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Moving House

  • Written byKate Armstrong
  • DateThu, 14 Jun 2018

In 1988, federal parliament moved from the overcrowded Old Parliament House to its third and permanent home in the spacious Australian Parliament House.

It took a team of 60 workers with 5 trucks about 8000 hours to move office equipment and 15 000 cardboard boxes – and that’s not counting the 6 shelf kilometres of books in the Parliamentary Library.

John Cure was Director of the Removals Planning Team and recalled, ‘We had six months to plan and six weeks to do it’. It wasn’t all boxes filled with files, stationery and dirty coffee mugs either. There were significant and valuable pieces to move including paintings from King’s Hall, the 1297 Magna Carta and the writing table that Queen Victoria sat at to sign the Bill for the creation of the Commonwealth of Australia. As John recollected with relief, ‘We were so pleased when they decided they wouldn’t take the Speaker’s Chair because that would have been the biggie.’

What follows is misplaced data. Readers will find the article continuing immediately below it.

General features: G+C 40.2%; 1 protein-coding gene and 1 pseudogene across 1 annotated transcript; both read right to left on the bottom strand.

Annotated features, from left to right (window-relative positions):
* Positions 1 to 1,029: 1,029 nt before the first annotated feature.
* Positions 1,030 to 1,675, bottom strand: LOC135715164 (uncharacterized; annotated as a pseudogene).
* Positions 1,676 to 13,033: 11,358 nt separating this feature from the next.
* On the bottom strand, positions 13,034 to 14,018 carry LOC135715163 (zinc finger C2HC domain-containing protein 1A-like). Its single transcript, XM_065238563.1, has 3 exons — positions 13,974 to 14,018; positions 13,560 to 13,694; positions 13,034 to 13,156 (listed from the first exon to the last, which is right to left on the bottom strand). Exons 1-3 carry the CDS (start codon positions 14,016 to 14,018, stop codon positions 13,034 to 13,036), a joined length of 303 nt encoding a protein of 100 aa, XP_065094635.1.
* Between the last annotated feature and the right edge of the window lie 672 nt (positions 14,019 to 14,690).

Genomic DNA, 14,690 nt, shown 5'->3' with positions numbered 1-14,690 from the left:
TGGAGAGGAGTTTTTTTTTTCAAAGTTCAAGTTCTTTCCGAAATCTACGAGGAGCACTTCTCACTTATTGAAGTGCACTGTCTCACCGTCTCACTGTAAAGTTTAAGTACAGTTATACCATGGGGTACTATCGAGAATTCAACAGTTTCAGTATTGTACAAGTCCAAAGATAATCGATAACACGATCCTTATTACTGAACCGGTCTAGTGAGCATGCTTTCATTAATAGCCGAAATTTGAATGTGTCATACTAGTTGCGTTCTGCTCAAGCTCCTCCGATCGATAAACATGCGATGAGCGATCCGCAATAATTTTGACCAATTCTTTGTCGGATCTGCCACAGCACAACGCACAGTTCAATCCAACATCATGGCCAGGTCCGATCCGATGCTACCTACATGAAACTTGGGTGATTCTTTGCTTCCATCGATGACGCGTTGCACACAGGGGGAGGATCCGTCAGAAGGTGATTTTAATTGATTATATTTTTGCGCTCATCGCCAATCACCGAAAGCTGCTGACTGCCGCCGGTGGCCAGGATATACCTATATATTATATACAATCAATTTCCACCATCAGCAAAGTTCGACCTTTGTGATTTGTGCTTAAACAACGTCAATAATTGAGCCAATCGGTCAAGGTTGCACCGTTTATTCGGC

From the point of view of the moving team, it went smoothly. There was no damage to the buildings or goods and no industrial action. Congratulatory letters from the Speaker, President of the Senate and Joint House Department complimented the minimal disruption to parliamentary business. The moving team had their own farewell complete with ‘blue and green cans and sangos’ and certificates of appreciation on official letterhead.

Julie Power, however, reported on the predictable chaos that anyone who has moved offices is familiar with – technology not working, staff missing in action, mountains of boxes to unpack and the inevitable search for the conveniences (Parliament House in disarray, Financial Review, 9 August 1988, p5).  But, within a fortnight, both houses sat for the first time in Australian Parliament House and the rhythm of the parliamentary year was re-established in its new home.


Kate Armstrong is the Manager of Interpretation and Content Development at MoAD.